For patients with CINV, RINV, or PONV*

ZUPLENZ IS Designed for a smoother treatment journey

Trusted ondansetron efficacy in a thin, minty film strip that dissolves in seconds1,2

A unique pill alternative with bioequivalence to ondansetron orally disintegrating tablet (ODT).1,2
  —Proven, nonsedating efficacy under fed and fasting conditions1,2
ZUPLENZ dissolves in seconds with or without water.1,2
  —Maximum concentration of ondansetron is seen between 1.3 and 1.7 hours post dose1,2

  • ZUPLENZ may mask a progressive ileus and/or gastric distention in patients following abdominal surgery or in patients with chemotherapy-induced nausea and vomiting
  • Patients with severe hepatic impairment (Child-Pugh score of 10 or greater) should not receive more than 8mg of ZUPLENZ per day due to a reduction in drug clearance

*CINV, chemotherapy-induced nausea and vomiting; RINV, radiation-induced nausea and vomiting; PONV, postoperative nausea and vomiting.

How ZUPLENZ can help

ZUPLENZ provides a MINTY, non-gritty alternative TO HELP PREVENT NAUSEA
AND VOMITING

  • Much like a breath-freshening strip, flexible 100-micron ZUPLENZ strip is not gritty or chalky
  • ZUPLENZ film dissolves on the tongue within 4 to 20 seconds1

Discreet, "on-the-go" administration accommodates treatment schedules

Individually wrapped strips are portable and can go almost anywhere patients go.
ZUPLENZ may be taken with or without water or food.1,2
ZUPLENZ is for use before or after treatment per dosing guidelines.1

  • Patients receiving ondansetron have experienced ECG changes including QT interval prolongation, including cases of Torsade de Pointes. ZUPLENZ should be used with caution in patients with electrolyte abnormalities, congestive heart failure, bradyarrhythmias or patients taking other medications that can lead to QT interval prolongation. ZUPLENZ should not be used in patients with congenital long QT syndrome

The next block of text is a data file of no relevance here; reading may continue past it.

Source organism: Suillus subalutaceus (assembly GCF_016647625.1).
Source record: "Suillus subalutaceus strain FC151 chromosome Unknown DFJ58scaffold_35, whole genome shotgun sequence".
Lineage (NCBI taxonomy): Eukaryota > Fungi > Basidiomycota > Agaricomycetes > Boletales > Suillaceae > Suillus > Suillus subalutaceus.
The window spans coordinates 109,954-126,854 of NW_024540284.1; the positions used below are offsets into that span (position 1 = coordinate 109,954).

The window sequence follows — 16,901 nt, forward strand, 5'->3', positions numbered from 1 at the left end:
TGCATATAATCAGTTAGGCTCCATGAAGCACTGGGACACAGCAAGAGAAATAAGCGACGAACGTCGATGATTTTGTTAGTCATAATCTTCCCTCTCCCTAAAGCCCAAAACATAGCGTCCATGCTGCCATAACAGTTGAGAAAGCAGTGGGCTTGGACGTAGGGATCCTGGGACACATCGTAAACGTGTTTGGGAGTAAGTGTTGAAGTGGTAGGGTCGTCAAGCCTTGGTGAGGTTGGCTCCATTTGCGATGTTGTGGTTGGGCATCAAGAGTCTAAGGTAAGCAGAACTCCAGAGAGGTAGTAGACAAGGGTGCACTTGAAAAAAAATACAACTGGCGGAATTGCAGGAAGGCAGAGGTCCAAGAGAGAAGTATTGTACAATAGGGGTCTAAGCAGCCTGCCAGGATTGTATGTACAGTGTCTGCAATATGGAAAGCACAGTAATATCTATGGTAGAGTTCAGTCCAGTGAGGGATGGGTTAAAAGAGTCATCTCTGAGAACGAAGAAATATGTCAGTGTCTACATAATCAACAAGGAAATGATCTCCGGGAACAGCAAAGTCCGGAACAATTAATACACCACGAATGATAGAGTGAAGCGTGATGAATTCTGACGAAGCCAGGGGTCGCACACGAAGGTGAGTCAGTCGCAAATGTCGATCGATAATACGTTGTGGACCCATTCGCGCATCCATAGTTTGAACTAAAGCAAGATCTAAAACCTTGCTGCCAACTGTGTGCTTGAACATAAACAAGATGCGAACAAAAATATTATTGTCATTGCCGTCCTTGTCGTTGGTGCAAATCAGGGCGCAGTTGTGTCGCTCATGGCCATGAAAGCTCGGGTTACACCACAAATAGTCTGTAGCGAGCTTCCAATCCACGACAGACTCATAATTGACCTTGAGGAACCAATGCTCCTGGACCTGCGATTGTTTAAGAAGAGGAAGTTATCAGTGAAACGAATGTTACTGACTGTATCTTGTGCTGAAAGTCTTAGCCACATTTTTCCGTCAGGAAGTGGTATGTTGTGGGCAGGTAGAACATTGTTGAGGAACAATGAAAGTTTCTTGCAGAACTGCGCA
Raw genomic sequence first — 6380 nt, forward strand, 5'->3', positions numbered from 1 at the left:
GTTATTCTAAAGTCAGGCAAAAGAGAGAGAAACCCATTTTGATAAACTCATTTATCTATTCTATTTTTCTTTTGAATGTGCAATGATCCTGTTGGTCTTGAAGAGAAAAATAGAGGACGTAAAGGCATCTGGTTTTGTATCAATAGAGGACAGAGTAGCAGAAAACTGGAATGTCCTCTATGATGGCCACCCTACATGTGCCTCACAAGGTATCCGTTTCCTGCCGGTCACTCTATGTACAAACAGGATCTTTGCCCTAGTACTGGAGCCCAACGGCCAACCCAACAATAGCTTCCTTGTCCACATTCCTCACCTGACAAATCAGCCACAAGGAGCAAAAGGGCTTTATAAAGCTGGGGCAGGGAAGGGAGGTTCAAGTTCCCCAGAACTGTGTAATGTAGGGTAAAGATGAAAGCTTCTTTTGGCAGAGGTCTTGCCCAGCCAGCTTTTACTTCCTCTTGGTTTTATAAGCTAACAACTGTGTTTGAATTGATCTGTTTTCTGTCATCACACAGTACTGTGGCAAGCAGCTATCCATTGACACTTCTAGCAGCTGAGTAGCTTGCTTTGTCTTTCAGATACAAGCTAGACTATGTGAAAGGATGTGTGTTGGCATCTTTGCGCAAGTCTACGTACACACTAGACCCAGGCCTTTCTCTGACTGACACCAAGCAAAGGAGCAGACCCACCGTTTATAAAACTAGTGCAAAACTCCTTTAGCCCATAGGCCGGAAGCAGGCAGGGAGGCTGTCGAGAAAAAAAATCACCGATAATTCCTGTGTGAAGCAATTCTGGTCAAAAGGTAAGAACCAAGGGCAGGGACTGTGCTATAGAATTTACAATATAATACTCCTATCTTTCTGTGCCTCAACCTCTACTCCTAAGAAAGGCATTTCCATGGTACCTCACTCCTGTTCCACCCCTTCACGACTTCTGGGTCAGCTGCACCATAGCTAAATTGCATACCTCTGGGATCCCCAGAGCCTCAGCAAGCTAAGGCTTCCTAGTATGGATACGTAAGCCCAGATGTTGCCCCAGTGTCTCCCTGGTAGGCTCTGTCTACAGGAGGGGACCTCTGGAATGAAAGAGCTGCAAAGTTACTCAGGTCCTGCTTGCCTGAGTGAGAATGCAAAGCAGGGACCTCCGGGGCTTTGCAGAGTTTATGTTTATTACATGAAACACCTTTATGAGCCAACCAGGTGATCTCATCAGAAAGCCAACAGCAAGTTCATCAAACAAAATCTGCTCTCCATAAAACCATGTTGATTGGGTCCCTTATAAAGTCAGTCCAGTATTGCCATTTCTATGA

References

  1. ZUPLENZ (package insert). Midatech Pharma US Inc. 2016.
  2. Dadey E. Bioequivalence of ondansetron oral soluble film 8 mg (ZUPLENZ) and ondansetron orally disintegrating tablets 8 mg (ZOFRAN) in healthy adults. Am J Ther. 2015;22(2):90-97.
  3. National Institutes of Health, National Cancer Institute. Treatment-related nausea and vomiting (PDQ®)–health professional version. https://www.cancer.gov/about-cancer/treatment/side-effects/nausea/nausea-hp-pdq#section/_11. Updated May 10, 2017. Accessed July 19, 2017.
  4. Nevidjon B, Chaudhary R. Controlling emesis: evolving challenges, novel strategies. J Support On col. 2010;8(4 suppl 2):1-10.
  5. Tageja N, Groninger H. Chemotherapy-induced nausea and vomiting: an overview and comparison of three consensus guidelines. Postgrad Med J. 2016;92(1083):34-40.
  6. American Cancer Society. Nutrition for the person with cancer during treatment: a guide for patients and families. https://contentlib.mckessonspecialtyhealth.com/resources/Nutrition%20Family%20Guide.pdf. Updated June 9, 2014. Accessed July 20, 2017.

IMPORTANT SAFETY INFORMATION

  • ZUPLENZ is contraindicated in patients who are concomitantly using apomorphine. Concomitant use of ZUPLENZ and apomorphine may result in profound hypotension and loss of consciousness.
  • ZUPLENZ is contraindicated in patients with a known hypersensitivity to ondansetron as anaphylactic reactions have been known to occur.
  • ZUPLENZ may mask a progressive ileus and/or gastric distention in patients following abdominal surgery or in patients with chemotherapy-induced nausea and vomiting.
  • Patients with severe hepatic impairment (Child-Pugh score of 10 or greater) should not receive more than 8mg of ZUPLENZ per day due to a reduction in drug clearance.
  • Patients receiving ondansetron have experienced ECG changes including QT interval prolongation, including cases of Torsade de Pointes. ZUPLENZ should be used with caution in patients with electrolyte abnormalities, congestive heart failure, bradyarrhythmias or patients taking other medications that can lead to QT interval prolongation. ZUPLENZ should not be used in patients with congenital long QT syndrome.
  • Hypersensitivity reactions, including anaphylaxis and bronchospasm, have been reported in patients who have exhibited hypersensitivity to other selective 5-HT3 receptor antagonists. Discontinue using ZUPLENZ at the first sign of hypersensitivity.